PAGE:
Farmhouse’s roaster is Hidden House Coffee out of southern California, which is run by Crystal’s brother. Jim said their flagship store located in San Juan Capistrano is “as charming as you can get,” and the farmhouse carries some of their roasts for sale. In addition to coffee, Farmhouse offers a variety of baked goods and Jim sells breakfasts to customers on Saturday, like biscuits and gravy and strawberry waffles.

Jim said moving from ministry to small business has been “a unique challenge,” one in which he is often working over 60 hours a week, but he and Crystal’s goal of making the best cup of coffee in Texas pushes him to keep going. Though the more powerful driving force, he said, is the former youth pastor’s desire to cultivate an inclusive community where customers share a sense of trust and belonging with them.

“I think people can feel something different when they come into the Farmhouse,” Crystal said. “They can feel perhaps an atmosphere where they’re cared for and loved. We just keep building relationships.”

Jim said they have recently began building relationships with those outside of the Harvest community, particularly with students from UNT. He said many make the 15-minute drive because Farmhouse is usually more quiet and serene than Denton coffee shops. Some students go to Farmhouse to study or to catch up with friends.

Junior advertising major Madison Bellinghausen drives from UNT to Farmhouse specifically for the atmosphere. She said she loves how the farmhouse is nestled in a cozy neighborhood and away from the hustle of university life. Despite not being a Harvest by Hillwood resident, she said she always feels welcomed.

“Walking into Farmhouse makes me feel like I’m walking into a friend’s house,” Bellinghausen said. “I’ve honestly had some of the best conversations with my friends in their little living room area and on the porch.”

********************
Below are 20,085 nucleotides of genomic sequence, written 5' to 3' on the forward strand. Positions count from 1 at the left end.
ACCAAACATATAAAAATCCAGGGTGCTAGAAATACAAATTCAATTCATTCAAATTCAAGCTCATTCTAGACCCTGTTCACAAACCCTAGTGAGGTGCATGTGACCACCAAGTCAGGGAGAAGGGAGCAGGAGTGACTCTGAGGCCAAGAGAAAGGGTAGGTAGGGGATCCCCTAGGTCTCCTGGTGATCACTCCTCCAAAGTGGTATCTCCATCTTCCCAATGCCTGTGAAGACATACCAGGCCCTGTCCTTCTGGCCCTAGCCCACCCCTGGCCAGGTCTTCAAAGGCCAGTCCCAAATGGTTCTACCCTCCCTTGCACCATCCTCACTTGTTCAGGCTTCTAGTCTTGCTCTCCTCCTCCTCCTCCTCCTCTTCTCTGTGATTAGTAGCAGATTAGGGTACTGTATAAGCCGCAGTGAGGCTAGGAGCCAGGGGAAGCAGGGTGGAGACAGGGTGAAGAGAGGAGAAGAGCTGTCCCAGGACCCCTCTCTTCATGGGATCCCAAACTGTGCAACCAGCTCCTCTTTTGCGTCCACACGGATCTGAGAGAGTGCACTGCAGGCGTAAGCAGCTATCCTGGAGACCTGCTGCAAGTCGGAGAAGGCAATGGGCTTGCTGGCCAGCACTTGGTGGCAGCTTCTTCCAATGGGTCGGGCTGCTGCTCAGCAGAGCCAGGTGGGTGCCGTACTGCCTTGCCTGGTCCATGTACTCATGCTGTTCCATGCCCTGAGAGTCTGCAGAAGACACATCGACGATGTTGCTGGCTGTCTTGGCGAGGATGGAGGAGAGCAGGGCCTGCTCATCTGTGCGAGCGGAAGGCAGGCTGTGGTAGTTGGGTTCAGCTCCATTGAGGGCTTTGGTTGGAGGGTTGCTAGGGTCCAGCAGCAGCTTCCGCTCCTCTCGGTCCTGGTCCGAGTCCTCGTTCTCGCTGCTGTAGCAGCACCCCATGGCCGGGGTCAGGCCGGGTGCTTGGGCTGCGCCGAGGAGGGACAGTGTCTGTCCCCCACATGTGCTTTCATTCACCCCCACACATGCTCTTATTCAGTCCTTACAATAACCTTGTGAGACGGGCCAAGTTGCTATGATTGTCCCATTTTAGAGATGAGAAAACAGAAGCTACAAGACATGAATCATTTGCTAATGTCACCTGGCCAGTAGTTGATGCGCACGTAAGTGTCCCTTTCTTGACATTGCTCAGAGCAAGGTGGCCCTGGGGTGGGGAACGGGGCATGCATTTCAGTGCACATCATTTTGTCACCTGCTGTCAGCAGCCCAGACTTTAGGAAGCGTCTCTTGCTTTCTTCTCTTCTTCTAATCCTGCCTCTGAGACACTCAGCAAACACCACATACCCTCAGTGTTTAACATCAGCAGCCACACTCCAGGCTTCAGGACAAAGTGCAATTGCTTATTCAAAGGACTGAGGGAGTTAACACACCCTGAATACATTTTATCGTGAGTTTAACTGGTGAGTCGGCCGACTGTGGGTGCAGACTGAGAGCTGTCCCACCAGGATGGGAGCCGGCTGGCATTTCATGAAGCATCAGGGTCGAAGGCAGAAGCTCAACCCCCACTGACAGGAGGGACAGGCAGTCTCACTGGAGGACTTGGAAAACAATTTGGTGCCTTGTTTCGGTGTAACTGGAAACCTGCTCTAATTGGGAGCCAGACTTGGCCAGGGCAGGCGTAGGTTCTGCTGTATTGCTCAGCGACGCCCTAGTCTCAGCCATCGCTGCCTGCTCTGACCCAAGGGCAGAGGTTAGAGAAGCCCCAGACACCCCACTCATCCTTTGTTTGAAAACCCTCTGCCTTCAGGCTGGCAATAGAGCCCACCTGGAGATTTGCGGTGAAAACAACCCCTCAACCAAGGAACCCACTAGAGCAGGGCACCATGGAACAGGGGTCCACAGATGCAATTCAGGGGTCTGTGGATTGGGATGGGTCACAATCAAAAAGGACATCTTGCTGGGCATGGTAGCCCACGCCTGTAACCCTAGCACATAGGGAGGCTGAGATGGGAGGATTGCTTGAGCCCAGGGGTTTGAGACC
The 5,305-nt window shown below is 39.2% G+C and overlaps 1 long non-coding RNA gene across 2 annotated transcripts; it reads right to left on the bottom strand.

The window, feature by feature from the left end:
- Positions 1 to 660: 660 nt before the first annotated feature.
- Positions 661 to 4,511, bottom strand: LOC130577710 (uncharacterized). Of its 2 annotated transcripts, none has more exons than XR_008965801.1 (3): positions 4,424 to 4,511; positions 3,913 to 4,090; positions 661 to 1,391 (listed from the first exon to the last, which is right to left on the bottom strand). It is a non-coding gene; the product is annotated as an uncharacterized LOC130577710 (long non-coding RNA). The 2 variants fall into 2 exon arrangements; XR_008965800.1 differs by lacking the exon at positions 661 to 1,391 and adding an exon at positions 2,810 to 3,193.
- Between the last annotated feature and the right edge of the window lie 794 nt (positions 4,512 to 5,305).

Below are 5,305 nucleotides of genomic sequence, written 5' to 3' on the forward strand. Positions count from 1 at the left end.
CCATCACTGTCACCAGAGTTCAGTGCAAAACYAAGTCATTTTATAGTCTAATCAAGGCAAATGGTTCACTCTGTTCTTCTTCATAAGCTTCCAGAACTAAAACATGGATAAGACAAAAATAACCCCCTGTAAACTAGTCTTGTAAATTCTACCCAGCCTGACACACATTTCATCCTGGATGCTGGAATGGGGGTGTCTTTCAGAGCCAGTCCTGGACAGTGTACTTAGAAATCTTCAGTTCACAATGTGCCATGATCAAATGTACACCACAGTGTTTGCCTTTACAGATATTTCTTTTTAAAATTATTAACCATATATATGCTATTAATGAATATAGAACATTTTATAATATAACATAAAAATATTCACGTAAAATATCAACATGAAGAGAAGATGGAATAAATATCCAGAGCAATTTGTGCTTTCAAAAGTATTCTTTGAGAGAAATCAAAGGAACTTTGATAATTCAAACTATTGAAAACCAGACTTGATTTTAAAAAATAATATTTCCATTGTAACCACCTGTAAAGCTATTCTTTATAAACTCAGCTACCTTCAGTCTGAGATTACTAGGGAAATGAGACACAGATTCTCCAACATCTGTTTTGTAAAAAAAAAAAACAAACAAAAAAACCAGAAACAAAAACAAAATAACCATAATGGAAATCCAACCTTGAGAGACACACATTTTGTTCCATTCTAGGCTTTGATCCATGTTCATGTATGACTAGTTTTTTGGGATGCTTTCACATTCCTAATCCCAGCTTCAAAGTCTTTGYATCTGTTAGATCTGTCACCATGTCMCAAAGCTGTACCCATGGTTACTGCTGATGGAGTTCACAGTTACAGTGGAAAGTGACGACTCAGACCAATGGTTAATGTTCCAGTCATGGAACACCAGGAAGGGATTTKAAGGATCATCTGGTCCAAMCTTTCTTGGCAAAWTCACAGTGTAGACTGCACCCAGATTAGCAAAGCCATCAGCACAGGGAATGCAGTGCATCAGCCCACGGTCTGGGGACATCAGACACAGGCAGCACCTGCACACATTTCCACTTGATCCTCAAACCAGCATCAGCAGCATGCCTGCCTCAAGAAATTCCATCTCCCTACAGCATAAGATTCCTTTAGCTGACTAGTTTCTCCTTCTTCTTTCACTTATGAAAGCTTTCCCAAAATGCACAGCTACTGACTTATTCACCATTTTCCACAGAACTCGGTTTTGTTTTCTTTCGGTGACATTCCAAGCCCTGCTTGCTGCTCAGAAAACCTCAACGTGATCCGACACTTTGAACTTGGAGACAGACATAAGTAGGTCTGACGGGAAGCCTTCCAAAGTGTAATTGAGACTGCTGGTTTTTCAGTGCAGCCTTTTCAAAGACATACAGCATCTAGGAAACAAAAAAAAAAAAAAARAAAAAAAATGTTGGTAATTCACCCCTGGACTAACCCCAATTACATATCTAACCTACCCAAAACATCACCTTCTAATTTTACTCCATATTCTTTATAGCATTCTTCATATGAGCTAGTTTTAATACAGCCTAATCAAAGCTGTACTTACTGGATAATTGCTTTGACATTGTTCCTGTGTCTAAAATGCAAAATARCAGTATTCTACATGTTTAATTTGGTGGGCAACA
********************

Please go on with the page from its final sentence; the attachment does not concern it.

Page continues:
Farmhouse has garnered enough success and community support to have opened a smaller second location inside Cross Timbers Church in Argyle. The Terrys also own a vintage trailer that they use to sell coffee at events around the community. Jim said he has already been invited by Hillwood to be a part of the new community they’re building called Pecan Square, right up FM 407. Opening this new location is likely to happen in the next two to three years. In the long-term, though, Jim said he dreams of sharing the small farm experience through the intimacy of an environment that feels like home— a farmhouse coffee shop set up on multiple acres with a petting zoo, pumpkin patch and apple orchard.

On a busy Monday afternoon, Jim wandered out of the kitchen and toward a mother and daughter perched at the long dining table. They were from the community and had set up shop for the daughter’s day of homeschooling. Jim leaned over to the mother and whispered something, to which the mother nodded. After a quick trip back to the kitchen, Jim returned with a “very special unicorn hot chocolate” for the girl. He put in extra marshmallows just for her, he said.

After a quick chat, he broke away from their table and continued his rounds. He greeted familiar faces and introduced himself to the newcomers whose curiosity drew them to a little yellow farmhouse and into the soul of the Terry family.

Featured ImageBarista Mark Phillips (age 17) prepares a drink at Farmhouse Coffee and Treasures. Farmhouse is a coffee shop and store for repurposed antiques and handmade home products. Image by Will Baldwin

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Haley Arnold

Haley Arnold